Saturday, July 21, 2007

Butte, Montana

While driving to Butte, Montana, I pulled off of I-90 to use the bathroom in a general store. A cantankerous old man with a ZZ Top beard, eight fingers and only half his teeth looked at me and asked, “So what the fuck’s going on in Jersey?”

“Don’t know, haven’t been there in a month and a half.”

He looked at his small black and white TV and changed the topic. “What do you think they should do with Michael Vick?”

“Who’s that?”

He looked at me like I was putting him on, then yelled, “You stupid or something?” I wish I had had the balls to take a picture of him.

I got to Butte later that afternoon. Walking around downtown Butte is to see what towns like Roswell and Tombstone might have been had single events of American history not thrust them into the spotlight, submitting them to the fate of forcing tacky souvenirs onto ugly families and their fat ugly children for the rest of eternity. To see Butte is to see a town that history mercifully left alone. Nothing extraordinary ever happened here, which is its saving grace.

Instead the historic downtown is dotted with new casinos and old sagging buildings, such as the Iona Cafe on Main Street. What was once a grand cafe and more recently an artist's exhibition space, now sits empty while its windows play home to a local poet's work.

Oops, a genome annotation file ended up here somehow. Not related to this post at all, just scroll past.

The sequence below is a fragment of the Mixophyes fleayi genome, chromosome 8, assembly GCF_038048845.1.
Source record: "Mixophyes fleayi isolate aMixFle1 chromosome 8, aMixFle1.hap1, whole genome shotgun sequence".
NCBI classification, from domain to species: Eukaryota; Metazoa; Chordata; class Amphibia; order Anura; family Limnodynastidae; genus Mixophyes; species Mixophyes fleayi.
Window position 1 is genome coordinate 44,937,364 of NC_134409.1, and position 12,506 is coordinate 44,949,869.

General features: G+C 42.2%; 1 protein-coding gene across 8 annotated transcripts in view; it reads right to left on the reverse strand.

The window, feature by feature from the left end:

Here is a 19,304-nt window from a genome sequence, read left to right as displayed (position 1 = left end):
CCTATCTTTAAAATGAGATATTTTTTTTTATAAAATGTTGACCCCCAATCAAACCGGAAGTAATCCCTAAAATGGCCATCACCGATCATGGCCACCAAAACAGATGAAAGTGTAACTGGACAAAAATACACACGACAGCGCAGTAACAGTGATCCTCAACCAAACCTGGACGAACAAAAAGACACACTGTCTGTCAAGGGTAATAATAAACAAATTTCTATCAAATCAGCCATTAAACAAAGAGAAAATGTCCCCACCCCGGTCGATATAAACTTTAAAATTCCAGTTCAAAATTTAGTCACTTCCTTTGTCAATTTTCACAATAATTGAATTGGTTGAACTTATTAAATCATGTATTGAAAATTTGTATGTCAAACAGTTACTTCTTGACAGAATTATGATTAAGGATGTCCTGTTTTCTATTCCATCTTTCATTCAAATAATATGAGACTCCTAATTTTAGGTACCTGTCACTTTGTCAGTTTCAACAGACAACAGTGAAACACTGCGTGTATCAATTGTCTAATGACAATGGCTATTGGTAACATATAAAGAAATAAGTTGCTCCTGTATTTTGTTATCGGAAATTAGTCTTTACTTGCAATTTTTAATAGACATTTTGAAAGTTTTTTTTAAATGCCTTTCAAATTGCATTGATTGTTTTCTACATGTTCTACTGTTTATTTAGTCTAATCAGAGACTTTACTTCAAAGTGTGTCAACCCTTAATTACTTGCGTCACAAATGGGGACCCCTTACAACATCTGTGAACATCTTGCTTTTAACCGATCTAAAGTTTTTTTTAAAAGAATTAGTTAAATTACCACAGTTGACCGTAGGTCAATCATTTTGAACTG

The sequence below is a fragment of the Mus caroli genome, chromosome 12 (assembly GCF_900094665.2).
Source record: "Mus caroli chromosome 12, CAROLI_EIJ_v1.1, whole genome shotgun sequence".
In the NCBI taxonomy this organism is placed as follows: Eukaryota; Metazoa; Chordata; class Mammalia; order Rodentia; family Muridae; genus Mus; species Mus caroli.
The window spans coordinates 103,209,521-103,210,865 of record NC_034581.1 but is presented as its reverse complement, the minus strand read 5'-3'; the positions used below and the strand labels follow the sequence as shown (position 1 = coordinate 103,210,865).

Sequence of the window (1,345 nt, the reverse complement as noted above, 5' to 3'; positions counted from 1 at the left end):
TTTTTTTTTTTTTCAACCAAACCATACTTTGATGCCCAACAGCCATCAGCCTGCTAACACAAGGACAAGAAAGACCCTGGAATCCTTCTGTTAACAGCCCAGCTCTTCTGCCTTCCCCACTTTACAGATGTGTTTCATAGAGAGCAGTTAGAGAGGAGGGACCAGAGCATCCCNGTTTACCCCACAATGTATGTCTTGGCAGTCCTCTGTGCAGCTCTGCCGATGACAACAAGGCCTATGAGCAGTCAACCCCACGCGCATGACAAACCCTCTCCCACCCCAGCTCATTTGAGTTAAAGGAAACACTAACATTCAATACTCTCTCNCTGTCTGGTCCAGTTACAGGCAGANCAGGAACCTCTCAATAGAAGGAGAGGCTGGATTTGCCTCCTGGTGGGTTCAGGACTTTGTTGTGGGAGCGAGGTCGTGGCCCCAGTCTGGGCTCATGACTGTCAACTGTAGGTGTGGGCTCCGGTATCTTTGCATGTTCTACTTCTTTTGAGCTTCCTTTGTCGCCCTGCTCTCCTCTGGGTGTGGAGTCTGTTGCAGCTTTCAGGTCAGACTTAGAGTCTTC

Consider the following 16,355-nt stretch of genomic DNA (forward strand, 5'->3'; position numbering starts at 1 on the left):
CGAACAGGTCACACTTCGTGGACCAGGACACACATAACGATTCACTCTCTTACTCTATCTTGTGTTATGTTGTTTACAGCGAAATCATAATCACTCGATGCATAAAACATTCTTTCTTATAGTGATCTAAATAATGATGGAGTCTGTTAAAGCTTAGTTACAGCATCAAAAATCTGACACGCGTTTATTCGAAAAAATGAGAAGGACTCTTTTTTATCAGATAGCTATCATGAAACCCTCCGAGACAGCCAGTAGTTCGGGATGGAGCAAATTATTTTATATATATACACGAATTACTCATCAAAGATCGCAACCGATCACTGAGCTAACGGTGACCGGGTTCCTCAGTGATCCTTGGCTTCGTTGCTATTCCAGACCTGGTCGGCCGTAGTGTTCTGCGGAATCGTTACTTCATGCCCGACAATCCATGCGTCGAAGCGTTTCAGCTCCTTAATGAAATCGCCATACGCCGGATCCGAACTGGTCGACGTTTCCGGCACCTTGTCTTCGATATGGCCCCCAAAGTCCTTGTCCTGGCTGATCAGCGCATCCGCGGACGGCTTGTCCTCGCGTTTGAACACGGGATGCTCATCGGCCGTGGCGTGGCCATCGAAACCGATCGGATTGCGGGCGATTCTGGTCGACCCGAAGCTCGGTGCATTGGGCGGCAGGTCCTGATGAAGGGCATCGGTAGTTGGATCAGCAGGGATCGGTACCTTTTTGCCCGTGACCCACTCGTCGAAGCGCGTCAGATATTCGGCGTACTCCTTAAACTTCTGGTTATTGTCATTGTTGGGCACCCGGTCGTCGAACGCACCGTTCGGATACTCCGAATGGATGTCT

Yesterday I took a tour with an old man named Dave who led me around downtown while explaining its history.

In the 1860’s, gold was discovered in what would become Butte. By the 1870’s, silver was discovered. And just as the silver was running out, in 1892 copper hit the scene. During the early 20th century, Butte was the biggest city between Chicago and San Francisco.

We stopped off at the old town jail, in use from 1890 to 1971 when the feds caught wind of the horrible conditions and shut it down. In 1956 Robert Knievel spent time here for reckless driving at the same time a Mr. William Kenoffel was in his own batch of trouble. While standing in court, the judge looked at the two men and scoffed, “Well whadduya know? We’ve got an evil Knievel and an awful Kenoffel.” The name stuck, and Mr. Knievel went on to a distinguished career in death defiance, while Mr. Kenoffel most likely hung around the drunk tank for the rest of his life.


The jail was followed by a speakeasy located in the lobby of the old Rookwood Hotel. In the heyday of Prohibition, the Rookwood Speakeasy was one of a hundred of its kind in Butte. Nowadays the place is occasionally rented out for $175 a night, BYOB. I know this sounds just as tacky as the other towns I’ve mentioned, but believe me, the lack of billboards 50 miles outside of town and dozens of gift shops with Rookwood T-shirts make this place distinctly refreshing.

That’s the thing about Butte. There’s history here, but only because nobody has bothered to come in and modernize the place. For some reason, the town lies beyond the national radar, and the town is allowed to quietly go about its business. In terms of urban exploration, the town is a gem, though those days may soon come to an end as properties are starting to be bought up with plans of renovation. Dave was not fond of this.